It has a turnover of €4.75m and gives out an average of €1m per year in LEADER funding but the future of Westmeath Community Development is uncertain.
Moves set in train by Environment Minister Phil Hogan could see some of the local organisation’s roles taken over by the local authority, Westmeath County Council.
At the council’s meeting last month, Joe Potter said that the Putting People First proposals could present challenges for the organization.
“We probably wouldn’t be able to maintain our level of activity or staff,” he said, adding that there is more to the partnership than the administration of grants.
“Anyone could do that,” he said, but pointed out that their staff have particular expertise in a variety of areas.
The organisation employs around 300 people and 240 people are employed under schemes such as Tús community work scheme.
Westmeath Community Development has helped 1,171 unemployed people access services and most of those were referred by the Department of Social Protection.
One hundred and four people got a job following their involvement with the partnership, he said and by the end of last year 122 people had established a business with their help on the Back to Work scheme.
By the end of October this year, a further 101 people had achieved the same success.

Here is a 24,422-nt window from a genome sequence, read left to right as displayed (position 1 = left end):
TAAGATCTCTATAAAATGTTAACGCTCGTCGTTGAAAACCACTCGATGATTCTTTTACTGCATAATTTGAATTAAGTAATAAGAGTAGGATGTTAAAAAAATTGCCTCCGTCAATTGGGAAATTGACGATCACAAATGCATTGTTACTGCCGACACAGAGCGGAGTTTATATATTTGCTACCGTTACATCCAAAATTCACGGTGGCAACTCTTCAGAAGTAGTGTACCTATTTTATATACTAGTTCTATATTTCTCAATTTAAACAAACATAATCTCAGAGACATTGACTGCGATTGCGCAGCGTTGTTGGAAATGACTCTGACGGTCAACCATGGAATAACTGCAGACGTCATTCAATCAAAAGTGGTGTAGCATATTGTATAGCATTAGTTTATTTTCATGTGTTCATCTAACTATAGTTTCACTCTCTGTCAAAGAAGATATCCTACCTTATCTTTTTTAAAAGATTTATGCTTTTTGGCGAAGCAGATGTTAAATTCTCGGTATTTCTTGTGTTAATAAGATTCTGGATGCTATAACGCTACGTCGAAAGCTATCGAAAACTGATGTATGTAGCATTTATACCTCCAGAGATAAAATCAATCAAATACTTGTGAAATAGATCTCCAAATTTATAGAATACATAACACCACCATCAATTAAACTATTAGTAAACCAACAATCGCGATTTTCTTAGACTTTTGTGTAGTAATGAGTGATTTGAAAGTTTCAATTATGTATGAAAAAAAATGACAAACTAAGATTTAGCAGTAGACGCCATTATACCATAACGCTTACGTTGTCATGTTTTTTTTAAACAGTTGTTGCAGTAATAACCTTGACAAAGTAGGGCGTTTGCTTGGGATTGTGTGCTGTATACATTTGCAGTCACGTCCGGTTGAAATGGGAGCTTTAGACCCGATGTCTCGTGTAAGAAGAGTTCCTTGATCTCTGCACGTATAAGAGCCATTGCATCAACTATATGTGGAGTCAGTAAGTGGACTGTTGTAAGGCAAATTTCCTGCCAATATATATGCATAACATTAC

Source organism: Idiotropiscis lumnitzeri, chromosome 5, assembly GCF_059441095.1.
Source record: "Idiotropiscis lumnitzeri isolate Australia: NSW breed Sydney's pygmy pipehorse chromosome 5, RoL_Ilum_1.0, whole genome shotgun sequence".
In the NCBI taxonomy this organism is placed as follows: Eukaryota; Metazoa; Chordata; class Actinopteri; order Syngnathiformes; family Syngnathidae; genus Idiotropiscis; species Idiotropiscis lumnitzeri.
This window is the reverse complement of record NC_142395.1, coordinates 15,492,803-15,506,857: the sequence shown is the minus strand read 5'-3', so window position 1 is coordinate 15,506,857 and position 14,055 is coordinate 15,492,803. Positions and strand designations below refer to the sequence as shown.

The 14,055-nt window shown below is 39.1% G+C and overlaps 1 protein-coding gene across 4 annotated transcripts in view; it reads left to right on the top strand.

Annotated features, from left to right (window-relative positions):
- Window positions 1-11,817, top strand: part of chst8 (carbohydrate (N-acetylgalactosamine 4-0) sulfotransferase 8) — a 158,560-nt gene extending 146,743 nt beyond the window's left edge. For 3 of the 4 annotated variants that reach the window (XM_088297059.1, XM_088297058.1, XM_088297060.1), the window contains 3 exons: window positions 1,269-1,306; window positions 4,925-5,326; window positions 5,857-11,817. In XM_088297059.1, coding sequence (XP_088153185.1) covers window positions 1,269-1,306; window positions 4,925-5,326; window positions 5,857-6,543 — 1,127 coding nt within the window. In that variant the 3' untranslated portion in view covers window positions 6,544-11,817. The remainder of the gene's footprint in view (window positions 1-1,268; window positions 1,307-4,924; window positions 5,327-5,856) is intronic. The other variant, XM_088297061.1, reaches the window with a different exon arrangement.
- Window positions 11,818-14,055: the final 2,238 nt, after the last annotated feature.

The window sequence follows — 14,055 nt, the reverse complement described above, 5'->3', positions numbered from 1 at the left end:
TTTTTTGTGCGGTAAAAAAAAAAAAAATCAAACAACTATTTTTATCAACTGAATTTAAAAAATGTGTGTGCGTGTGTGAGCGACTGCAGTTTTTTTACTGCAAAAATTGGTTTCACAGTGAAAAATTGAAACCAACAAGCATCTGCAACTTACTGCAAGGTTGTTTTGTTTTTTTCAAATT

LEADER is one of 20 projects run by Westmeath Community Development and it accounts for 25 per cent of their funding and activity.
Speaking after the meeting, Mr Potter said aspects of the future are up in the air, and that Westmeath Community Development hopes to continue to play a big role.
“If people looked at it objectively and saw what’s going on I don’t think there is necessarily a duplication of staff because I think there’s a role for everyone. You couldn’t have too many people on the ground working in community development and rural development,” he said.
“If things were coordinated just a bit better, there is a role for everyone,” he said when asked if his organisation will lose staff under the proposed changes.
“We all agree as citizens that there needs to be more accountability and coordination in the way services are delivered but I think there is a risk that some of the skills and abilities of people who worked in local development for several years could be lost if things aren’t handled properly,” he added.
County manager Barry Kehoe said however, that there is nothing to fear. “The key point is to get resources into the county, then decide what to do with them,” he said, adding that Westmeath Community Development’s role will develop over time.
He told councillors that the alignment exercise aims to minimize overlaps in the delivery of services.
In the meantime, the council and the partnership await further guidance from the Minister.